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The tools available in the Spring ecosystem make it easy to get started with building applications. However, the same is true for Quarkus, which has many additional features and capabilities aimed at improving the developer experience. A Spring developer can quickly get started working with a Quarkus project and immediately become more productive, as we'll see in this article. Plug-ins and tooling are available for most major IDEs, including VSCode, IntelliJ, and Eclipse.

Creating a new project

A Spring developer’s starting point is the Spring Initializr, which can be used directly from the website, as shown in Figure 1, or via plug-ins for most major IDEs.

Figure 1 - Spring Initializr
Figure 1: Spring Initializr.

Quarkus projects start at Code Quarkus. The project generator can be used directly from the website, as shown in Figure 2, or via plug-ins for all of the IDEs mentioned previously.

Figure 2 - Code Quarkus
Figure 2: Code Quarkus.

Using Code Quarkus, you can describe the project's Maven coordinates, build tool of choice, and the technologies needed by the application, known as Quarkus extensions. Highlighted in Figure 2 are the following:

  1. An extension that provides example code.
  2. Whether or not to include an extension's example code during project generation.
  3. Extensions newer to the community are marked PREVIEW. Such an extension may have API or configuration changes as it matures.
  4. Extensions brand new to the community are marked EXPERIMENTAL. Such an extension provides no guarantees of stability or long-term presence until it matures.
  5. Additional details about each extension, including a link to the guide for the extension and how to add the extension to an existing project.

Project structure

A Quarkus project’s structure is similar to a Spring Boot project’s structure. Table 1 details some files and directories of a Quarkus project.

Table 1: Quarkus project structure.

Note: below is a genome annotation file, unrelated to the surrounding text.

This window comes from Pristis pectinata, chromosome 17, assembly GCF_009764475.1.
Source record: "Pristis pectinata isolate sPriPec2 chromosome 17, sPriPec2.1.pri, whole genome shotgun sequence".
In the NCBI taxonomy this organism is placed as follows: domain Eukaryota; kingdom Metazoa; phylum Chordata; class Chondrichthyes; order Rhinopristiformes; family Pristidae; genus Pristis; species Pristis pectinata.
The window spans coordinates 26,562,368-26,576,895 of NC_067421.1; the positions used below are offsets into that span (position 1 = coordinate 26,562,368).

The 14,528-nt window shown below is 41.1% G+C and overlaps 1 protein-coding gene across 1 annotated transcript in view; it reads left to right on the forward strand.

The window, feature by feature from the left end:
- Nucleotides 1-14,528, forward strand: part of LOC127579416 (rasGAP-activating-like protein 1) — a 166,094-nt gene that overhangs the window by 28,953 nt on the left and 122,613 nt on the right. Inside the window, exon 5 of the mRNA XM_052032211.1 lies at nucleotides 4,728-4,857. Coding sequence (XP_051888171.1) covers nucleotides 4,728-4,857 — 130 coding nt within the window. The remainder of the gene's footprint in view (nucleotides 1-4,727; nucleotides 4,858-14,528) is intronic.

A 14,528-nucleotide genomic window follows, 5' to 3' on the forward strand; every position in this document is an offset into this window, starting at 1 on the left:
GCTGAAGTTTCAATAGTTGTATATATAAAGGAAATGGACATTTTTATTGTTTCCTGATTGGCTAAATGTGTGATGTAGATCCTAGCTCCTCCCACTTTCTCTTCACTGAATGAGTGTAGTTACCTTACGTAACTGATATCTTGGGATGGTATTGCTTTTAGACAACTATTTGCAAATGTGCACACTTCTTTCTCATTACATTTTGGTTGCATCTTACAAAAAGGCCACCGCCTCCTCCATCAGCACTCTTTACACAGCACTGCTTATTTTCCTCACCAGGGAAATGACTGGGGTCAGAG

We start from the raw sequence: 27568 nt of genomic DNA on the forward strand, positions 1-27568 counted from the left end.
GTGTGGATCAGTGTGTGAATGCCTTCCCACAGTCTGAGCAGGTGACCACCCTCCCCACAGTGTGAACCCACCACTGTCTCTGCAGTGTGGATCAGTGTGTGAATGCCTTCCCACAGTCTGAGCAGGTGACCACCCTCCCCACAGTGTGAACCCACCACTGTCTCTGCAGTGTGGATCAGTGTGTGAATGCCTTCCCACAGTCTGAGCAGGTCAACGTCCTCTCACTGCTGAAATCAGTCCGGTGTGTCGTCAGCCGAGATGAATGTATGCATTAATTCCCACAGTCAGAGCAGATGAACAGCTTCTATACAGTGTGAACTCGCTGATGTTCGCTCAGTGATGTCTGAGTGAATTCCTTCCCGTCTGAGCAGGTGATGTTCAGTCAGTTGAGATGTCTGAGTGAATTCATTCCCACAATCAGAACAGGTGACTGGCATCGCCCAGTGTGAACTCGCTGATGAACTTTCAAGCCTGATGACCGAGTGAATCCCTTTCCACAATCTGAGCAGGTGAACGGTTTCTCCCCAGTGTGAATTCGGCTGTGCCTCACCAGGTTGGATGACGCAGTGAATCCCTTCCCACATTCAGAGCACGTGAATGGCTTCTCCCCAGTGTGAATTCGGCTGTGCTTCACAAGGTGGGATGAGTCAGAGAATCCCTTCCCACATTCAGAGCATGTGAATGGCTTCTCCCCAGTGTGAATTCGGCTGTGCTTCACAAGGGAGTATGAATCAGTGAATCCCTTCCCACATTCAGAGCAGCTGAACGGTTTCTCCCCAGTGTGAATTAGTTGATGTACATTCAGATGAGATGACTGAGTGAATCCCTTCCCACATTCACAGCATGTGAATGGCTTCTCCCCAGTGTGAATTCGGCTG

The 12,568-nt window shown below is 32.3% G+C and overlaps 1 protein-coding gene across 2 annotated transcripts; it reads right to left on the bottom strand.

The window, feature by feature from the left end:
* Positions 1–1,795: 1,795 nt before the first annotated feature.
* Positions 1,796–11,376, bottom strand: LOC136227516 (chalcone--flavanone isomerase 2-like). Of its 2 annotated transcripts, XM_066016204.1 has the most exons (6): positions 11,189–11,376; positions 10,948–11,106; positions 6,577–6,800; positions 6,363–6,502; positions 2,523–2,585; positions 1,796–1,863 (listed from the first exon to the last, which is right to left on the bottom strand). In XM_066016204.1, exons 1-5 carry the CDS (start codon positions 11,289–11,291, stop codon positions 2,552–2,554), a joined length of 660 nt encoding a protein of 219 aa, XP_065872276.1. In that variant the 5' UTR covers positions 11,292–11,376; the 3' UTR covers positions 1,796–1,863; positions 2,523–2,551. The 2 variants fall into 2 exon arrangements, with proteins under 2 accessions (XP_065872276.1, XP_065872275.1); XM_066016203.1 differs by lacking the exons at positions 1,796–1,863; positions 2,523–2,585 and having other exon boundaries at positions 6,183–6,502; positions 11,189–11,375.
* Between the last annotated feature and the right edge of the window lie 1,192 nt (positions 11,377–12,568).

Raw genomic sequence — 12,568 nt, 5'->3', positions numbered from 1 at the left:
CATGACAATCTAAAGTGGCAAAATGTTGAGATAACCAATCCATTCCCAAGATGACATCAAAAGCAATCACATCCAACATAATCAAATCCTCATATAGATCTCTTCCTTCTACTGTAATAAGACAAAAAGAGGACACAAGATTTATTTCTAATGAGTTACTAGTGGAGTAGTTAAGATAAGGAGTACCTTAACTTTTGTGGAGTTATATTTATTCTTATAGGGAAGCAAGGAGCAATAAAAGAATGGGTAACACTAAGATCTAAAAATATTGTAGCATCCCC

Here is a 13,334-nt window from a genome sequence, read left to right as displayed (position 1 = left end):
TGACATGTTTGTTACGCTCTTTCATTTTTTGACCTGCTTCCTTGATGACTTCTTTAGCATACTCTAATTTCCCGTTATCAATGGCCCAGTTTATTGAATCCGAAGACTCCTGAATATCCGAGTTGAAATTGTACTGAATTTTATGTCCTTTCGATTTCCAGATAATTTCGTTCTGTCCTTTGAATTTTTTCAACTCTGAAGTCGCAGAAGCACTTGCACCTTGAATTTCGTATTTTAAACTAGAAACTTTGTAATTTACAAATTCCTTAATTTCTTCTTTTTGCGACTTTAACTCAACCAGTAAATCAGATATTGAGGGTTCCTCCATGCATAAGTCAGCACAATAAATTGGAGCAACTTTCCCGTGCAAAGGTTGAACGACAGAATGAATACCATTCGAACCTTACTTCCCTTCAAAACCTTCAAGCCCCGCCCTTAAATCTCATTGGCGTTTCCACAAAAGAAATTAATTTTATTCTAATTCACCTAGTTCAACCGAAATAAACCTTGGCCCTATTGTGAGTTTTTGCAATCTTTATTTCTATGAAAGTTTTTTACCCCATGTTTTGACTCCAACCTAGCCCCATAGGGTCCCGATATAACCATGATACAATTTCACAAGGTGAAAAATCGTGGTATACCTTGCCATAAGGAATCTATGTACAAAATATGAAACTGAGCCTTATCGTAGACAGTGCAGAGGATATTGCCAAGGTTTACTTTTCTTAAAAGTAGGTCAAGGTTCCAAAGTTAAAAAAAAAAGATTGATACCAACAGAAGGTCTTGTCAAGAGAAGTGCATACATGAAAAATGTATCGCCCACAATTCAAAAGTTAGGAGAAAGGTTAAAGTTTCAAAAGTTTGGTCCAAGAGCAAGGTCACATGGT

File / Directory Description
README.md Contains instructions on building and running the application, including native image.


Project build file.
src/main/docker Sample Dockerfiles for use in different modes (JVM, native image).
src/main/java All application source code.
src/main/resources All application resources.


All application configurations, unified in a single file.
src/main/resources/META-INF/resources All application static content.
src/test/java All application test code.

Quarkus Dev Mode and live coding

The Quarkus developer experience begins with a simple command: ./mvnw quarkus:dev (for Maven) or ./gradlew quarkusDev (for Gradle). This command will start Quarkus’s Dev Mode, which automatically detects changes made to a project. Changes could involve source files, configuration, static resources, or classpath dependencies. Quarkus transparently recompiles and redeploys detected changes typically in under a second. This feature allows developers to continuously write code and have the underlying platform seamlessly incorporate changes into the running application.

In some instances, it may not be possible or feasible to provision necessary dependent services onto a local developer workstation. In these instances, the only option is to continually deploy the application into an environment where these services are available. Without Quarkus, a developer needs to rebuild and redeploy the application each time a change is made. In some instances, this redeployment could take a minute or more. Running ./mvnw quarkus:remote-dev (for Maven) or ./gradlew quarkusRemoteDev (for Gradle) will enable Remote Dev Mode, extending automatic reloading to applications deployed on remote hosts, typically redeploying and reloading within a second or two. This capability greatly reduces the developer’s inner feedback loop.